The ancient city of Merv is the most important reserve in Turkmenistan as far as spiritual monuments are concerned. Here you can find the traces of such ancient religions as Zoroastrianism, associated with the cult of fire, and Manichaeism – a religious-philosophical doctrine, a variety of Zoroastrianism, which was established in Iran at the end of the first half of the III century.

Christianity and Buddhism were also widespread in ancient Merv. The Arabs brought with them a new religion, Islam, and in turn the customs of the local population were also reflected in some Muslim rituals.

The Arabs, who retained the traditions of nomadic life, settled mainly outside the city, near the western gate of Gyaur-kala, along the Razik Canal, where a residential area, rabat, began to form. After the adoption of Islam, several permanent mosques were built in Merv.

At the end of the X. Century, Merv became one of the fortified centres of the Seljuk state. Later, under Alp Arslan (1063-1072) – the successor of the first Seljuk ruler Tagrul-Bek – Merv became the capital.

After the death of Sultan Sanjar in 1157, the Seljuk dynasty fell into decline, and the mausoleum built over his tomb became the most magnificent religious structure in Turkmenistan.

The short decades of rule by the Khorezmshakhs, who took over Merv soon after the death of Sultan Sanjar, were good for the city. The construction of religious buildings was intense, as the great geographer Yakut al-Hamawi (who lived in Merv from 1216 to 1219) attests: “Merv-Shahijan (Persian for ‘soul of the king’) is the famous Merv, the most famous of the cities of Khorasan and its capital….

Sultan Sanjar ibn Malikshah as-Seljuqi lived there until his death. His tomb is in a large mausoleum with a lattice window facing the mosque of the cathedral.

Its blue dome can be seen a day’s journey away…. If it had not been for the destruction caused by the Tartar invasion, I would not have left Merv before I died because the people there are so polite, friendly and obliging and there are so many books on the basics of science.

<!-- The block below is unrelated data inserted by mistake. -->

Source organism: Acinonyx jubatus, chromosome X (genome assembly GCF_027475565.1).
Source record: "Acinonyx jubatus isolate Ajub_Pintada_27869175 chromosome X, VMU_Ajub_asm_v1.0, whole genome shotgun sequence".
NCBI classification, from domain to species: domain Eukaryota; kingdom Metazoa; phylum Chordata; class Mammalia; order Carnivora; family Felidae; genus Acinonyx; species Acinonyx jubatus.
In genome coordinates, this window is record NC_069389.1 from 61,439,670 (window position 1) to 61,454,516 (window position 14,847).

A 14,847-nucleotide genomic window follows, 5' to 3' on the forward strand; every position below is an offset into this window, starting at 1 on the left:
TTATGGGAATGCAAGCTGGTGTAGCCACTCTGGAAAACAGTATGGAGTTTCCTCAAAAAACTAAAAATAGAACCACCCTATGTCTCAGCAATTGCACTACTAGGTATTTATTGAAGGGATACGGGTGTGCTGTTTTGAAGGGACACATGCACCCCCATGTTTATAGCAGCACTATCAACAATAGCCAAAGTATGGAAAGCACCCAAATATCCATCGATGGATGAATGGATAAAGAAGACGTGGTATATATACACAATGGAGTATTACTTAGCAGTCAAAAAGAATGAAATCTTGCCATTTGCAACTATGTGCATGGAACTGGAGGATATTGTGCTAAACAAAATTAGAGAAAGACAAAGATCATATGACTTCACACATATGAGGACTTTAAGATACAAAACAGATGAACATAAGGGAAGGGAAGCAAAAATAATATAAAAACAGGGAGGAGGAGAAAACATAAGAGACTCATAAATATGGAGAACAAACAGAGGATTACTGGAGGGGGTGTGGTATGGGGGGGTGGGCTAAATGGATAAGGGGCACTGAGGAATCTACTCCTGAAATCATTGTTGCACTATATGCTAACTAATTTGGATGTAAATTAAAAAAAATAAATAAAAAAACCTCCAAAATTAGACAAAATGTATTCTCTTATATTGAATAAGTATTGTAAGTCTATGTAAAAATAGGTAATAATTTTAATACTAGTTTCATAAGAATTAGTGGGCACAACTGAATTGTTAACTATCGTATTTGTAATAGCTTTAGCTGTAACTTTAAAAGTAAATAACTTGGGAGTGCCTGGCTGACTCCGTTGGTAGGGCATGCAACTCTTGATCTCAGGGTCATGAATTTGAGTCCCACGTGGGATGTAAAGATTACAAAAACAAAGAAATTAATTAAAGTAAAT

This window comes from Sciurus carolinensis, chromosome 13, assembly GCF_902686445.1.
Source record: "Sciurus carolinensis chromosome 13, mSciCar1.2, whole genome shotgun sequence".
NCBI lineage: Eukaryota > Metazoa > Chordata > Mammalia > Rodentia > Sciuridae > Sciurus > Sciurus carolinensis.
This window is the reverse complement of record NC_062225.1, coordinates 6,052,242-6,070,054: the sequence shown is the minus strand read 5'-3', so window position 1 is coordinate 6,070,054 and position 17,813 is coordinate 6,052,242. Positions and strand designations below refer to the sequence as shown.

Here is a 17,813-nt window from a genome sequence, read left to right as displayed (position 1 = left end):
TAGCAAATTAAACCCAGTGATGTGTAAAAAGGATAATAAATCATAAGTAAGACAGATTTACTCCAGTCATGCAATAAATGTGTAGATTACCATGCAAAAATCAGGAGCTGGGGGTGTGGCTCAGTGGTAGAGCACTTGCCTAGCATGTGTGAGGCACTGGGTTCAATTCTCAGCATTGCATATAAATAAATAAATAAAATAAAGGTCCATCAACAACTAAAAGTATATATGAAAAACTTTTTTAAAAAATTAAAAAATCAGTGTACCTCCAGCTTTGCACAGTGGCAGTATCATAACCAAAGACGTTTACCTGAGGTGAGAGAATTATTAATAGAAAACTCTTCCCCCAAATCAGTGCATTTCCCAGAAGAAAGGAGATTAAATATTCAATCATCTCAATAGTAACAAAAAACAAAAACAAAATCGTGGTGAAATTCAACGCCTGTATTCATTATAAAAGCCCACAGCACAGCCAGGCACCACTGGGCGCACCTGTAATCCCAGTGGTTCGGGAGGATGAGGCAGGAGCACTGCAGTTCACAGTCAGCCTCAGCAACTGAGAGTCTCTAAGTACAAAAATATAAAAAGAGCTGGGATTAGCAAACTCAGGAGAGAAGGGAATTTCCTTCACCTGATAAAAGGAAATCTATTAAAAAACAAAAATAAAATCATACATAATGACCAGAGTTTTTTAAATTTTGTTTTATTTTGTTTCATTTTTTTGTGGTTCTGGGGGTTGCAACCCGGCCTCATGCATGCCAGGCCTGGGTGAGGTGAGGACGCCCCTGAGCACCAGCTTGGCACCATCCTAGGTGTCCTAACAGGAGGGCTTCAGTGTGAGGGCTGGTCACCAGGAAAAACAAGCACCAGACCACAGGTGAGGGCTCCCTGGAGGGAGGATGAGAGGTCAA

At the time I left there were ten book depots – waqf…”. The best and most prosperous city of Khorasan ceased to exist in 1221 when it was completely defeated by the Mongol hordes and its entire population wiped out.

In the 1450s, Mirza Sanjar, a great-grandson of Amir Temur, ruled over Merv. He built a new city, the ruins of which are now known as Bairam-Ali Khan-Kala – after the Turkmen ruler who briefly owned Merv.

The history of the Temurid period in Merv can be seen not only in the fortress wall of Abdullah Khan-Kala, but also in a monumental structure in the southern part of Iskander-Kala in the form of two vaulted aivans and venerated tombs of companions of the Prophet, Ashab’s Bureyda ibn al-Husseib al-Aslami and al-Hakam ibn Amr al-Gifari.

The eighteenth century is marked in Merv by the mosque of Khoja Yusuf of Hamadan, which is located behind the northern wall of Iskander-Kala. On the streets between Mary and Bairam-Ali there are a number of monuments from different periods, of which the Talhatan-Babad Mosque and, closer to Merv, the old and very dilapidated mausoleum of Khudoy-Nazar Auliye are the most significant.

In the northern outskirts of old Merv are several ancient structures, including a large mosque with the remains of a minaret. Many valuable monuments have been preserved in the surroundings of old Merv.